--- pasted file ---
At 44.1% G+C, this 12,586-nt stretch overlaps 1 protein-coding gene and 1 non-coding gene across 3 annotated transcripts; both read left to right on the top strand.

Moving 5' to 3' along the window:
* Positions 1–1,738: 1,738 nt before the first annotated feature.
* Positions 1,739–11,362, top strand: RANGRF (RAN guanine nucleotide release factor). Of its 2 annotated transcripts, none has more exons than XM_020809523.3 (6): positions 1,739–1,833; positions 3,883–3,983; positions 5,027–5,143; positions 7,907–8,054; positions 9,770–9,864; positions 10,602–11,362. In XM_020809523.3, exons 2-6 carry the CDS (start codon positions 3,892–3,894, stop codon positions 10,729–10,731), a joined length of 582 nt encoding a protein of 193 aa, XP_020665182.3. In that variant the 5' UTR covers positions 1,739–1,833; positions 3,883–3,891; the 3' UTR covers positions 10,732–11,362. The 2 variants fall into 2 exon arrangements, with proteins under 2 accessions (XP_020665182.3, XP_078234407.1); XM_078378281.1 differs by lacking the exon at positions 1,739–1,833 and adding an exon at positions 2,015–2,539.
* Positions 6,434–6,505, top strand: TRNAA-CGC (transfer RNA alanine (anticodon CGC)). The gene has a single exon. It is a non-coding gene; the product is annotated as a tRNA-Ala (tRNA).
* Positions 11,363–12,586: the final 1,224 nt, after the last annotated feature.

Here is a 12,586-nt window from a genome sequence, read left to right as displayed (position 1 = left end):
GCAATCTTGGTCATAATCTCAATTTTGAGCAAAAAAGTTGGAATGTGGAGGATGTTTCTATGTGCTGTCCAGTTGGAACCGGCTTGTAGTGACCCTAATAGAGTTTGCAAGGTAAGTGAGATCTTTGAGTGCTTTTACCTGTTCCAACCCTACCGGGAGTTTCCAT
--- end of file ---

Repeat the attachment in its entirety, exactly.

At 44.1% G+C, this 12,586-nt stretch overlaps 1 protein-coding gene and 1 non-coding gene across 3 annotated transcripts; both read left to right on the top strand.

Moving 5' to 3' along the window:
* Positions 1–1,738: 1,738 nt before the first annotated feature.
* Positions 1,739–11,362, top strand: RANGRF (RAN guanine nucleotide release factor). Of its 2 annotated transcripts, none has more exons than XM_020809523.3 (6): positions 1,739–1,833; positions 3,883–3,983; positions 5,027–5,143; positions 7,907–8,054; positions 9,770–9,864; positions 10,602–11,362. In XM_020809523.3, exons 2-6 carry the CDS (start codon positions 3,892–3,894, stop codon positions 10,729–10,731), a joined length of 582 nt encoding a protein of 193 aa, XP_020665182.3. In that variant the 5' UTR covers positions 1,739–1,833; positions 3,883–3,891; the 3' UTR covers positions 10,732–11,362. The 2 variants fall into 2 exon arrangements, with proteins under 2 accessions (XP_020665182.3, XP_078234407.1); XM_078378281.1 differs by lacking the exon at positions 1,739–1,833 and adding an exon at positions 2,015–2,539.
* Positions 6,434–6,505, top strand: TRNAA-CGC (transfer RNA alanine (anticodon CGC)). The gene has a single exon. It is a non-coding gene; the product is annotated as a tRNA-Ala (tRNA).
* Positions 11,363–12,586: the final 1,224 nt, after the last annotated feature.

Here is a 12,586-nt window from a genome sequence, read left to right as displayed (position 1 = left end):
GCAATCTTGGTCATAATCTCAATTTTGAGCAAAAAAGTTGGAATGTGGAGGATGTTTCTATGTGCTGTCCAGTTGGAACCGGCTTGTAGTGACCCTAATAGAGTTTGCAAGGTAAGTGAGATCTTTGAGTGCTTTTACCTGTTCCAACCCTACCGGGAGTTTCCAT